The pilot held a private pilot certificate with single-engine land, multiengine land and instrument airplane ratings. The pilot received his multi-engine rating about eight months earlier. He had 417 hours of total flight experience, including 114 hours of multiengine experience.

Lost in Practice

Instrument training and evaluation is weighted heavily toward arrival and approach procedures. We log the number and type of approaches we fly, and consider precisely flying an arrival procedure the ultimate test of our IFR ability — even if we let an autopilot do the job for us, albeit under the pilot’s watchful eye. Way down on the training/evaluation priorities list, however, is practice and proficiency in flying departure procedures.

Low-visibility takeoffs are lost in practice. We don’t spend much time training and reviewing them, and we don’t track our proficiency in low-vis departures by logging and tracking the number we fly or practice. When called upon to make an IFR or marginal VFR night takeoff, our skills are often far less polished, and we frequently have far less recent experience in flying the procedure.

False Climb

Compounding the challenge of low-visibility and sometimes high-workload departures is a physiological hazard known as the “somatogravic” or “false climb” illusion. The Flight Safety Foundation identifies somatogravic illusion as the result of fluid moving in a pilot’s inner ear when an aircraft accelerates. We sense this motion as a pitching movement upward — a false sensation of climbing. Without a good natural horizon and if inattentive to or distracted from the instruments, this sensation can cause us to want to push forward on the yoke to “recover” from the false climb. They force the airplane downward because we think it is going up too steeply or too rapidly. I suspect this was a primary factor in the Bonanza’s early-morning dark IMC departure, and could have played a part in one or both of the other cited crashes.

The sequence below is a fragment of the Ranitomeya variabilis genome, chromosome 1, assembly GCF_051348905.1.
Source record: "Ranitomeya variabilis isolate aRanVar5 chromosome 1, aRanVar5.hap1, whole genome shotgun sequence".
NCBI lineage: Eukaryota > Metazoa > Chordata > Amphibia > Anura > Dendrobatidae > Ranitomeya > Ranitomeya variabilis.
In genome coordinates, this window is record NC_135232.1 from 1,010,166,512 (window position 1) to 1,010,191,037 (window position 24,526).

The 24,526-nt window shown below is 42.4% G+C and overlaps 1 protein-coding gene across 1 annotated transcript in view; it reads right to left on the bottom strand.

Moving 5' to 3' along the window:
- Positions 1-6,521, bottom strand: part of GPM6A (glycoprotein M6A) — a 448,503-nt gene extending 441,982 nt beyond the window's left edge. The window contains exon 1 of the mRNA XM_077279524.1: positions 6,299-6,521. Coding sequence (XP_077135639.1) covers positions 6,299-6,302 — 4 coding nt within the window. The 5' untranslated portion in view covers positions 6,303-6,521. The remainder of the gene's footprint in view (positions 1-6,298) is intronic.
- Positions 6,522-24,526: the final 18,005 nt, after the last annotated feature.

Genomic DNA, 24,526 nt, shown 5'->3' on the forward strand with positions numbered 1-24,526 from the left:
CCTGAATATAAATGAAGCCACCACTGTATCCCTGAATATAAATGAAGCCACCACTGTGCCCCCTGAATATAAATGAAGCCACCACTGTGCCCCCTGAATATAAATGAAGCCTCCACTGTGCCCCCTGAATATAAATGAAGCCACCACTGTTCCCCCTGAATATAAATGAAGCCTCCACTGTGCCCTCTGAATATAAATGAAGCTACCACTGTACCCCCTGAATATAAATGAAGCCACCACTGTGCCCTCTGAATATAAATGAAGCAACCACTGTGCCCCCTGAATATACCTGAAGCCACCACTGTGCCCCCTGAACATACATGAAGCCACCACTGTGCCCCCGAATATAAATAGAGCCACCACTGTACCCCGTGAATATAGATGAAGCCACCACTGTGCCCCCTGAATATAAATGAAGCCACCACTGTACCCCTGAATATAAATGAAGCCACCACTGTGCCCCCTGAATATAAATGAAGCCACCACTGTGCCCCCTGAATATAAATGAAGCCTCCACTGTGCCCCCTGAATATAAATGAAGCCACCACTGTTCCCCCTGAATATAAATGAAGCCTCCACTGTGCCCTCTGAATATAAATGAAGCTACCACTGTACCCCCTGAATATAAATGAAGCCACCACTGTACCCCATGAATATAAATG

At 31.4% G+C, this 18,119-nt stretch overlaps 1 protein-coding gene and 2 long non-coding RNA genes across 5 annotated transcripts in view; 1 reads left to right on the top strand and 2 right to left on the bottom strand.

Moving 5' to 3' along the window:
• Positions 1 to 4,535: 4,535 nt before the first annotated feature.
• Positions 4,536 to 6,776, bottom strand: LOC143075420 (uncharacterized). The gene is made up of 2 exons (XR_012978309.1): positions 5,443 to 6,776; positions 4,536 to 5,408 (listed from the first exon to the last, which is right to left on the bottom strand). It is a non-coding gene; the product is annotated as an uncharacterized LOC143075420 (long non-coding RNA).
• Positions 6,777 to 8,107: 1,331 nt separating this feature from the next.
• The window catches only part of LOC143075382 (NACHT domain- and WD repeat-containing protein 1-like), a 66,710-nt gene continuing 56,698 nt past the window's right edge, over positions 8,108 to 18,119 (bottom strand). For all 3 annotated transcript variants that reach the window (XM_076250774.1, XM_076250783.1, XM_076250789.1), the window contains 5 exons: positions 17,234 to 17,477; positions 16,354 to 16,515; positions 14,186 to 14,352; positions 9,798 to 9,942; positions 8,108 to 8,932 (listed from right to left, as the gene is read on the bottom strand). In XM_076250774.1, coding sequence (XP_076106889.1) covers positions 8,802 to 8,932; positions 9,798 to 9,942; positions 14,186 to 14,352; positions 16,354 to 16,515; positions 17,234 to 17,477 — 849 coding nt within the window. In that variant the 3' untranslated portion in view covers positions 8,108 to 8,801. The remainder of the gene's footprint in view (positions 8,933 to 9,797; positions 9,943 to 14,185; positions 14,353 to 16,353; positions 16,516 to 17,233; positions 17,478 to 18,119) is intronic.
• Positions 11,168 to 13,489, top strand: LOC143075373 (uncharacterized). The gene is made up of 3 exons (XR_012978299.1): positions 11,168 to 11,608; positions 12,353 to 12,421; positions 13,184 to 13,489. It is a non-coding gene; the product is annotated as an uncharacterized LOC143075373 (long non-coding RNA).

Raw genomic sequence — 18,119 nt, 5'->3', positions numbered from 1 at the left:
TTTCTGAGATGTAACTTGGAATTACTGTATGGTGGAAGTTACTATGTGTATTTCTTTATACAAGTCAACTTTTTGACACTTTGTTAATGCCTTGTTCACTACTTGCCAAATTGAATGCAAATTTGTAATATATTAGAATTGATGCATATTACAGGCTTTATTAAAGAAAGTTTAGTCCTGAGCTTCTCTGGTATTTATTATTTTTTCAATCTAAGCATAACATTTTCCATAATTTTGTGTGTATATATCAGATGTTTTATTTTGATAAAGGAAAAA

Fatigue

In our three examples pilot fatigue is a big unknown. In both the Citation and Baron crashes, the owner-pilot flew a plane full of passengers to a sporting event in the early evening, then lost control during a late-night departure after the game. The NTSB has not published any data, but I’m betting these pilots didn’t get out of bed just before the trip. More likely they spent a full day at the office before going to the airport — crashing 15 or more hours after they woke up. In the early-morning Bonanza crash, again we have no idea, but a 5 a.m. airport showtime might mean the pilot had an abbreviated sleep period the night before.

Spool-Up

Here’s a conundrum: you might be tired and a little worn-out by the time you begin an instrument approach at the end of a flight, but you have plenty of time to get “into the groove” and prepared for a low-visibility arrival. You have no way of knowing for certain you’re up to speed for an IMC departure, however, until you’re in the air and in the clouds, fairly slow while at a high angle of attack close to the ground. There isn’t any spool-up time before a low-vis takeoff to get the feel for the airplane, or to catch any missed briefing or checklist items.

A common personal minimum is to require weather to be at least circling minimums for takeoff, in part to provide a greater margin if you find yourself a little behind the airplane during this unpredictable spool-up time.